Featured image for Camel + OpenShift

Apache Camel is used widely for message queue integration and notification. Its lightweight and simple coding structure makes it a good choice for developers. Camel is well suited for application modernization and integrates very well with Kubernetes and Red Hat OpenShift. You can use these technologies together for a continuous integration and continuous delivery (CI/CD) pipeline and deployment.

In this article, we'll introduce the elements of application modernization, give an overview of Camel's components and architecture, and demonstrate how to use Camel with JavaScript to deploy your applications to OpenShift. We'll go through a few application modernization examples and look at the performance gains from using Camel with OpenShift and JavaScript. We'll also introduce Camel K, a lightweight integration framework built from Apache Camel that is specifically designed for serverless and microservices architectures.

Modernizing legacy applications

Application modernization usually consists of five parts, as shown in Figure 1:

  • Service endpoint modernization involves migrating web services to a web API so that you can use tools like Red Hat 3scale API Management to manage API usage, subscriptions, pricing, and availability.
  • Architecture modernization requires breaking down legacy monolithic systems into multiple standalone microservices. Each microservice should be a standalone CRUD (create, read, update, and delete) operation that follows the SOLID principles.
  • Development modernization involves changing from a waterfall delivery model to a CI/CD delivery model. As soon as code is committed to the Git repository, the CI/CD pipeline kicks off the build and deployment process. New code changes are deployed to production as soon as they pass the validation tests and checkpoints.
  • Deployment modernization requires moving from on-premise physical servers or virtual machines to a containerized architecture in the cloud.
  • Infrastructure modernization involves moving infrastructure from physical data centers to the cloud.
The five parts of application modernization.
Figure 1: The five parts of an application modernization.

Often, it is hard to carve out a piece of the application to modernize because you need to identify the external and internal dependencies that must be modernized at the same time. Everything in a legacy system is a big dependency tree, as illustrated in Figure 2.

A typical dependency tree for a legacy system.
Figure 2: A typical dependency tree for a legacy system.

It helps to break down the dependencies into multiple smaller clusters, instead of managing one giant cluster. This lets you modernize while maintaining low risk.

Application modernization with Apache Camel

Apache Camel is an upstream project that we use for integration technology at Red Hat. It is an open source Java framework that started as an implementation of the book Enterprise Integration Patterns. Camel comes with 300 components that you can use out of the box. Integrations range from simple timer-to-log dummy examples to complex processing workflows that connect several external systems.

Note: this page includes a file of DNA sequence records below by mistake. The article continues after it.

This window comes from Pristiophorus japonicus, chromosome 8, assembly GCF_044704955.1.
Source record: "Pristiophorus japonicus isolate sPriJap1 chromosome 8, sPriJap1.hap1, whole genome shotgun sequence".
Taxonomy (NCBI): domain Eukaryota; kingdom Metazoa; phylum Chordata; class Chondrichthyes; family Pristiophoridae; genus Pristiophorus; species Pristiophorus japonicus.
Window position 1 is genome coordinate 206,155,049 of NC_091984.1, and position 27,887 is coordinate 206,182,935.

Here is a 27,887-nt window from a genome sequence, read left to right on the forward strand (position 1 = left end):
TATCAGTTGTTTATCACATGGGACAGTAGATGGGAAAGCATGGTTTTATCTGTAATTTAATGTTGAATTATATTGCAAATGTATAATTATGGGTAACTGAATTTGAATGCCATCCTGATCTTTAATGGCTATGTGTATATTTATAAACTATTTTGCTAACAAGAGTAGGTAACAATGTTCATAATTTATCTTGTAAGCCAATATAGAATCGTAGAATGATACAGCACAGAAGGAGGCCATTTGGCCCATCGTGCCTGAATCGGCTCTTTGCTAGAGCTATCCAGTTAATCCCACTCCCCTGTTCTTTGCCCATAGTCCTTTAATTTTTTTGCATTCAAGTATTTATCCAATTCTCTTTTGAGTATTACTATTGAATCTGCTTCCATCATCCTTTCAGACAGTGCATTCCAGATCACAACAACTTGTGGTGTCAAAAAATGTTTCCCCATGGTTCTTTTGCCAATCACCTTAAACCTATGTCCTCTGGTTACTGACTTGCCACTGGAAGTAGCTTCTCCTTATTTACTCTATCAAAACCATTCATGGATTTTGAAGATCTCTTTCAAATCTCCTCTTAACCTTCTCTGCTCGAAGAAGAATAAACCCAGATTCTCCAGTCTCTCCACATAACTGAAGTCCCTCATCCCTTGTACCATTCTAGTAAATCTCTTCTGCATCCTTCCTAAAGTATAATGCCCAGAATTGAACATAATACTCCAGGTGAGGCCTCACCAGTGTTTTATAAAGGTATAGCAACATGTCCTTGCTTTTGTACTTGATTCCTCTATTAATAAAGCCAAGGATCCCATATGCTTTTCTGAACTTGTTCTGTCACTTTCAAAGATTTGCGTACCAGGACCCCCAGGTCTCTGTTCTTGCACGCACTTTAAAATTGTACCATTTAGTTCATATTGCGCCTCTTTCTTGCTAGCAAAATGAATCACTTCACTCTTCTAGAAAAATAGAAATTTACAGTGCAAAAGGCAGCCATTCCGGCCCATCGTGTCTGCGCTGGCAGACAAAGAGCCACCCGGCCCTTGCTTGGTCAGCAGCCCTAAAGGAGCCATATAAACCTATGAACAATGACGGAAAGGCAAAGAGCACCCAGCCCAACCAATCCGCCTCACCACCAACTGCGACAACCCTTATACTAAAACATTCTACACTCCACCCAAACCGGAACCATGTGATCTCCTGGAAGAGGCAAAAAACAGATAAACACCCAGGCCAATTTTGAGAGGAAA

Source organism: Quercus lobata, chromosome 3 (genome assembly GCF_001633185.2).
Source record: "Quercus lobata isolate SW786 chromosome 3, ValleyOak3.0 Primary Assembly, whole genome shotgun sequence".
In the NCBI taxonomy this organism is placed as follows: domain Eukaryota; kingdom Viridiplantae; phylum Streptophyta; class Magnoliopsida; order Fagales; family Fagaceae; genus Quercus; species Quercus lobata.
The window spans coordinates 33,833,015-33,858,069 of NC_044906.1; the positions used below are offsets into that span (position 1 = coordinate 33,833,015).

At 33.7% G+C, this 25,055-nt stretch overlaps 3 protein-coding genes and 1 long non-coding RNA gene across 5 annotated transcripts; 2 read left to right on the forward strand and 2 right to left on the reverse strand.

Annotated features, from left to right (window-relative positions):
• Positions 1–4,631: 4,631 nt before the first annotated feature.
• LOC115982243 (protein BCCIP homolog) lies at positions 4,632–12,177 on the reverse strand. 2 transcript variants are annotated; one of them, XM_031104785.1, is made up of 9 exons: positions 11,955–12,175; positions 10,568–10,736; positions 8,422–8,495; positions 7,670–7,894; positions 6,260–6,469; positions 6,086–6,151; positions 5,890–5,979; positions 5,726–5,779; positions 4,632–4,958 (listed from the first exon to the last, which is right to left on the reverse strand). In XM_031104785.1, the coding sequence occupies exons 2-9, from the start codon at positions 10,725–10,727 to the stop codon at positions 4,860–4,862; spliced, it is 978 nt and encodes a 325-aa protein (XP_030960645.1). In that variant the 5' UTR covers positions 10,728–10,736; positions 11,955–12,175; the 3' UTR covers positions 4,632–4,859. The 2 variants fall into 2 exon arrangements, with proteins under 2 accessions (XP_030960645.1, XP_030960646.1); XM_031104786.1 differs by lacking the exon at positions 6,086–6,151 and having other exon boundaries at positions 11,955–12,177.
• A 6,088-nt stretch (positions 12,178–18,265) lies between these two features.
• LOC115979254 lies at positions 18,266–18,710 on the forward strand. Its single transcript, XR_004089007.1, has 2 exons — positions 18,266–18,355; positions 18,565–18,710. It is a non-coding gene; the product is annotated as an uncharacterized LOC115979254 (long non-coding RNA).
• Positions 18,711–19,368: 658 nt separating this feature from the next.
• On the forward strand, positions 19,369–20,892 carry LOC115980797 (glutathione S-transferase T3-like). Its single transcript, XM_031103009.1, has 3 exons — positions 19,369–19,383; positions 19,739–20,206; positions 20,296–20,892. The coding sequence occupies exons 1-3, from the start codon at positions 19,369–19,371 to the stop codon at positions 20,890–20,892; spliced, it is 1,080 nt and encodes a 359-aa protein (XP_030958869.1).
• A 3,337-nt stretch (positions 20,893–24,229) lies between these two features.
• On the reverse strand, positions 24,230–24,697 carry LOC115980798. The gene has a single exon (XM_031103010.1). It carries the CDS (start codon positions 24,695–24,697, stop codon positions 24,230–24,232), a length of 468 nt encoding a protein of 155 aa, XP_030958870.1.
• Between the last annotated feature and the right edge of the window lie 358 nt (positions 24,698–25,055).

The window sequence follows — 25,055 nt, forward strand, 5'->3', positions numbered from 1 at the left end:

The Camel framework provides the following benefits:

  • Enterprise integration patterns that build integrations using enterprise best practices.
  • 300 components for batch, messaging, web services, cloud, and APIs.
  • Built-in data transformation for JSON, XML, YAML, SOAP, Java, and CSV.
  • Intuitive routing to develop integrations quickly in Java and XML.
  • Native REST support to create, connect, and compose APIs.

As developers, we know that the more applications are deconstructed into smaller pieces, the more we need communication patterns to manage the inherent complexity. Camel has been shaped around enterprise integration patterns (EIPs) since its inception, and it uses a domain-specific language (DSL) to map patterns in a one-to-one relationship. Let's look at Camel's components more closely.

Integration patterns

Camel integration patterns are agnostic of programming language, platform, and architecture. They provide a universal language, notation, and fundamental messaging as well as integration. Camel continues to evolve and add new patterns from the service-oriented architecture, microservices, cloud-native, and serverless paradigms. It has become a general pattern-based integration framework suitable for multiple architectures.

It's not an exaggeration to say that the Camel DSL is now the language of EIPs. It is the language that best expresses the patterns that were present in the original “book of integration.” Additionally, the community continues to add new patterns and components with every release.

Figure 3 shows various enterprise integration patterns, including the Content-Based Router, Message Filter, Dynamic Router, Recipient List, Splitter, Aggregator, Resequencer, Content Enricher, Content Filter, and Pipes and Filters.

Camel integration pattern examples
Figure 3: Camel integration pattern examples.

In the example shown in Figure 4, the pattern splits the order from a larger order and sends each item to electronics or other areas to be fulfilled.

Camel integration example
Figure 4: An example Camel integration pattern.

Domain-specific languages